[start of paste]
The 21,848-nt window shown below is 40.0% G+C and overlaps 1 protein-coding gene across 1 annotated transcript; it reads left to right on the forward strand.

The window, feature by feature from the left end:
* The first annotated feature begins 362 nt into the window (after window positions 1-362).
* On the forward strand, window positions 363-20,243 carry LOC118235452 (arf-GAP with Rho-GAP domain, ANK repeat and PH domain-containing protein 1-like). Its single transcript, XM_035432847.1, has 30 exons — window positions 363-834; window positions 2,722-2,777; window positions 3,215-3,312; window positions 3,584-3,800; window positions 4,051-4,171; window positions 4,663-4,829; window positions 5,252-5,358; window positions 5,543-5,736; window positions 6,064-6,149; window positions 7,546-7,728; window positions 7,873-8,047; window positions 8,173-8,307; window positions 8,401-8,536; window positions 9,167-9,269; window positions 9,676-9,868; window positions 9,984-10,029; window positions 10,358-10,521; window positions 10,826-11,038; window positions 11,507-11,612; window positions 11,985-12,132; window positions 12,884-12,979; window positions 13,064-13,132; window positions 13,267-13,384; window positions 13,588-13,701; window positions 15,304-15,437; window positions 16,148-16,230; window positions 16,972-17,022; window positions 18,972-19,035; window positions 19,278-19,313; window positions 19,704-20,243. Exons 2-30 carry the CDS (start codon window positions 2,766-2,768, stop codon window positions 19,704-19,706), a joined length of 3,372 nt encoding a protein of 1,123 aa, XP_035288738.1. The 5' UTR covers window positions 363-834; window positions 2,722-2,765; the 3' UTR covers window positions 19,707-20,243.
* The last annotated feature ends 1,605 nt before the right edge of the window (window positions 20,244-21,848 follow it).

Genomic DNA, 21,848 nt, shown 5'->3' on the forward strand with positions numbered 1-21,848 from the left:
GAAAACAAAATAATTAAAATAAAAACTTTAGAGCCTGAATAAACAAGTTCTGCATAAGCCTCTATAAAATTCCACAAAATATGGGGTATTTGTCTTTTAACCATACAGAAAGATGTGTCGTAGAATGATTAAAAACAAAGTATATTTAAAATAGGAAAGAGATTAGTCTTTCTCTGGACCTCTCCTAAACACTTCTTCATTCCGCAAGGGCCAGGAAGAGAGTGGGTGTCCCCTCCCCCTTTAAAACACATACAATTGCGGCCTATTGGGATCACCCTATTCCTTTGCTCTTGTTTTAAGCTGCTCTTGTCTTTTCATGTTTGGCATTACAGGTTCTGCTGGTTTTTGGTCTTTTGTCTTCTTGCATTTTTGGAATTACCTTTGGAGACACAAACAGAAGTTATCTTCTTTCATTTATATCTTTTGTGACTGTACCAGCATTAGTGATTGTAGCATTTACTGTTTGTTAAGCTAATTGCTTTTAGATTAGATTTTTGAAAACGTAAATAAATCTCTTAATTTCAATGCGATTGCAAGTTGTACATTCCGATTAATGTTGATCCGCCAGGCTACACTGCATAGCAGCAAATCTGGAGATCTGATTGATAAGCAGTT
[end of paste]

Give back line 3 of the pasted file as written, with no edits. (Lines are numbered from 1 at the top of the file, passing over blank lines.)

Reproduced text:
* The first annotated feature begins 362 nt into the window (after window positions 1-362).